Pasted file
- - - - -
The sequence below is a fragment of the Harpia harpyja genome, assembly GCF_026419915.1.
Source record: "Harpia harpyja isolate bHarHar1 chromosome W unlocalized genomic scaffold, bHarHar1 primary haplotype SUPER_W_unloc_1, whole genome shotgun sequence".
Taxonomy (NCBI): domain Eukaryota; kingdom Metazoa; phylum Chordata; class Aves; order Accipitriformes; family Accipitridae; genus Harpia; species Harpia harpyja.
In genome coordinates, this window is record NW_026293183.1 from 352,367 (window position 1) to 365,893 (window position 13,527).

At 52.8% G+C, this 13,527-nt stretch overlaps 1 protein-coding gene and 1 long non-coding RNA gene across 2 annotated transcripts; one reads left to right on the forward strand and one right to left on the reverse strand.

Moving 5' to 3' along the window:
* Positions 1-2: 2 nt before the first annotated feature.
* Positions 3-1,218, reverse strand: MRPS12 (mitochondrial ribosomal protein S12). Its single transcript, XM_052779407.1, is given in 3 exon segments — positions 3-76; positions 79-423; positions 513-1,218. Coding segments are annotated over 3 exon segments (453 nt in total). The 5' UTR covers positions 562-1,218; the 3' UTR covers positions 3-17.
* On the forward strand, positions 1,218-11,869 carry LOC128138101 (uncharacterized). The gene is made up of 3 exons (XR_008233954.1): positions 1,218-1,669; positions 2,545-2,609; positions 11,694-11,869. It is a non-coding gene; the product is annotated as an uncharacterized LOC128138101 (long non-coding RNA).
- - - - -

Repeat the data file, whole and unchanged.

The sequence below is a fragment of the Harpia harpyja genome, assembly GCF_026419915.1.
Source record: "Harpia harpyja isolate bHarHar1 chromosome W unlocalized genomic scaffold, bHarHar1 primary haplotype SUPER_W_unloc_1, whole genome shotgun sequence".
Taxonomy (NCBI): domain Eukaryota; kingdom Metazoa; phylum Chordata; class Aves; order Accipitriformes; family Accipitridae; genus Harpia; species Harpia harpyja.
In genome coordinates, this window is record NW_026293183.1 from 352,367 (window position 1) to 365,893 (window position 13,527).

At 52.8% G+C, this 13,527-nt stretch overlaps 1 protein-coding gene and 1 long non-coding RNA gene across 2 annotated transcripts; one reads left to right on the forward strand and one right to left on the reverse strand.

Moving 5' to 3' along the window:
* Positions 1-2: 2 nt before the first annotated feature.
* Positions 3-1,218, reverse strand: MRPS12 (mitochondrial ribosomal protein S12). Its single transcript, XM_052779407.1, is given in 3 exon segments — positions 3-76; positions 79-423; positions 513-1,218. Coding segments are annotated over 3 exon segments (453 nt in total). The 5' UTR covers positions 562-1,218; the 3' UTR covers positions 3-17.
* On the forward strand, positions 1,218-11,869 carry LOC128138101 (uncharacterized). The gene is made up of 3 exons (XR_008233954.1): positions 1,218-1,669; positions 2,545-2,609; positions 11,694-11,869. It is a non-coding gene; the product is annotated as an uncharacterized LOC128138101 (long non-coding RNA).